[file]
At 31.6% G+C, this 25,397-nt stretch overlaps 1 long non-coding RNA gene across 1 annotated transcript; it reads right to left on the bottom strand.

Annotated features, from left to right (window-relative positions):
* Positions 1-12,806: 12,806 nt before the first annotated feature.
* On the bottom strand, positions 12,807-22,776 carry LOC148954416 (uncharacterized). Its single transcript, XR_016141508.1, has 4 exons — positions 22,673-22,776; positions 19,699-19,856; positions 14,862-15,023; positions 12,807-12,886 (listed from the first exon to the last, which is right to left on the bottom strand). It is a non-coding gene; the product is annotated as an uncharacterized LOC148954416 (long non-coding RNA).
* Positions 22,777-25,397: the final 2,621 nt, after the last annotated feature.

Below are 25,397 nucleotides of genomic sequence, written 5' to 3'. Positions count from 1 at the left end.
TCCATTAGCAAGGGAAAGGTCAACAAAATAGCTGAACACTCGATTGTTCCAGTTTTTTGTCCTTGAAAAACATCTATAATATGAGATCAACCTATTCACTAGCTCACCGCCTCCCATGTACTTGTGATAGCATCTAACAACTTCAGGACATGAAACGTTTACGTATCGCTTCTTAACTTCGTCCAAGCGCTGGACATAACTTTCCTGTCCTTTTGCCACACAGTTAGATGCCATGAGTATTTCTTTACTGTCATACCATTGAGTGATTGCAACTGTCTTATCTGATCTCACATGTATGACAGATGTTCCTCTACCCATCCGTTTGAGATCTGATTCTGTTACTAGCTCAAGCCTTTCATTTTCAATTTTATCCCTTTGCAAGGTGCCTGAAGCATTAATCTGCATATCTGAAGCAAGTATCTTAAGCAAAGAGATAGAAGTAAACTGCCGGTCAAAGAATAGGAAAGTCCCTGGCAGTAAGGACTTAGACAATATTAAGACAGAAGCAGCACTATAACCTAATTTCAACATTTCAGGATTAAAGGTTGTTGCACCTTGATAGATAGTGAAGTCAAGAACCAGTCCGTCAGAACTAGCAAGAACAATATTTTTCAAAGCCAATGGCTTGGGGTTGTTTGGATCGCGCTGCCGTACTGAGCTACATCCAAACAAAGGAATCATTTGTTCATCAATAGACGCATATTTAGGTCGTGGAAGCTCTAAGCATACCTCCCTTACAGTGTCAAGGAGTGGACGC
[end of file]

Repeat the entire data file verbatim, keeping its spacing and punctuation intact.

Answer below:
At 31.6% G+C, this 25,397-nt stretch overlaps 1 long non-coding RNA gene across 1 annotated transcript; it reads right to left on the bottom strand.

Annotated features, from left to right (window-relative positions):
* Positions 1-12,806: 12,806 nt before the first annotated feature.
* On the bottom strand, positions 12,807-22,776 carry LOC148954416 (uncharacterized). Its single transcript, XR_016141508.1, has 4 exons — positions 22,673-22,776; positions 19,699-19,856; positions 14,862-15,023; positions 12,807-12,886 (listed from the first exon to the last, which is right to left on the bottom strand). It is a non-coding gene; the product is annotated as an uncharacterized LOC148954416 (long non-coding RNA).
* Positions 22,777-25,397: the final 2,621 nt, after the last annotated feature.

Below are 25,397 nucleotides of genomic sequence, written 5' to 3'. Positions count from 1 at the left end.
TCCATTAGCAAGGGAAAGGTCAACAAAATAGCTGAACACTCGATTGTTCCAGTTTTTTGTCCTTGAAAAACATCTATAATATGAGATCAACCTATTCACTAGCTCACCGCCTCCCATGTACTTGTGATAGCATCTAACAACTTCAGGACATGAAACGTTTACGTATCGCTTCTTAACTTCGTCCAAGCGCTGGACATAACTTTCCTGTCCTTTTGCCACACAGTTAGATGCCATGAGTATTTCTTTACTGTCATACCATTGAGTGATTGCAACTGTCTTATCTGATCTCACATGTATGACAGATGTTCCTCTACCCATCCGTTTGAGATCTGATTCTGTTACTAGCTCAAGCCTTTCATTTTCAATTTTATCCCTTTGCAAGGTGCCTGAAGCATTAATCTGCATATCTGAAGCAAGTATCTTAAGCAAAGAGATAGAAGTAAACTGCCGGTCAAAGAATAGGAAAGTCCCTGGCAGTAAGGACTTAGACAATATTAAGACAGAAGCAGCACTATAACCTAATTTCAACATTTCAGGATTAAAGGTTGTTGCACCTTGATAGATAGTGAAGTCAAGAACCAGTCCGTCAGAACTAGCAAGAACAATATTTTTCAAAGCCAATGGCTTGGGGTTGTTTGGATCGCGCTGCCGTACTGAGCTACATCCAAACAAAGGAATCATTTGTTCATCAATAGACGCATATTTAGGTCGTGGAAGCTCTAAGCATACCTCCCTTACAGTGTCAAGGAGTGGACGC